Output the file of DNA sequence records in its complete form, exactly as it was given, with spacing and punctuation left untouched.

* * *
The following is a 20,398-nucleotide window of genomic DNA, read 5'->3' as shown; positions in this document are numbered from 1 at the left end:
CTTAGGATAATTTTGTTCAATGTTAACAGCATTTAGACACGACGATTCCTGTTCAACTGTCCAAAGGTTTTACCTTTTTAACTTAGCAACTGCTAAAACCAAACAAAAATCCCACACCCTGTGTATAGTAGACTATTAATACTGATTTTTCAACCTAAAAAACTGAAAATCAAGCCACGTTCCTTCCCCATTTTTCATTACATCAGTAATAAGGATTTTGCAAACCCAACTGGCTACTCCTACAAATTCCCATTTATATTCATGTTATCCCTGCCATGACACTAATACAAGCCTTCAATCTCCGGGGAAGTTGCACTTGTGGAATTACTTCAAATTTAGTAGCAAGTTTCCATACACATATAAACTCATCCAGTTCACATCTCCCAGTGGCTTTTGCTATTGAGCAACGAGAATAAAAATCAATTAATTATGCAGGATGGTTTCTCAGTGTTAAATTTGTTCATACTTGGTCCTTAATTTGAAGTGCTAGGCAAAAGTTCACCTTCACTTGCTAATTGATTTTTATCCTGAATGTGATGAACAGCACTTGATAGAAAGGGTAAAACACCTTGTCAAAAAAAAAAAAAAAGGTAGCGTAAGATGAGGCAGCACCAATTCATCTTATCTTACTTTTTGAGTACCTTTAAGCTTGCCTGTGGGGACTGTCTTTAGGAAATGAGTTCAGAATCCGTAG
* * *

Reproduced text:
The following is a 20,398-nucleotide window of genomic DNA, read 5'->3' as shown; positions in this document are numbered from 1 at the left end:
CTTAGGATAATTTTGTTCAATGTTAACAGCATTTAGACACGACGATTCCTGTTCAACTGTCCAAAGGTTTTACCTTTTTAACTTAGCAACTGCTAAAACCAAACAAAAATCCCACACCCTGTGTATAGTAGACTATTAATACTGATTTTTCAACCTAAAAAACTGAAAATCAAGCCACGTTCCTTCCCCATTTTTCATTACATCAGTAATAAGGATTTTGCAAACCCAACTGGCTACTCCTACAAATTCCCATTTATATTCATGTTATCCCTGCCATGACACTAATACAAGCCTTCAATCTCCGGGGAAGTTGCACTTGTGGAATTACTTCAAATTTAGTAGCAAGTTTCCATACACATATAAACTCATCCAGTTCACATCTCCCAGTGGCTTTTGCTATTGAGCAACGAGAATAAAAATCAATTAATTATGCAGGATGGTTTCTCAGTGTTAAATTTGTTCATACTTGGTCCTTAATTTGAAGTGCTAGGCAAAAGTTCACCTTCACTTGCTAATTGATTTTTATCCTGAATGTGATGAACAGCACTTGATAGAAAGGGTAAAACACCTTGTCAAAAAAAAAAAAAAAGGTAGCGTAAGATGAGGCAGCACCAATTCATCTTATCTTACTTTTTGAGTACCTTTAAGCTTGCCTGTGGGGACTGTCTTTAGGAAATGAGTTCAGAATCCGTAG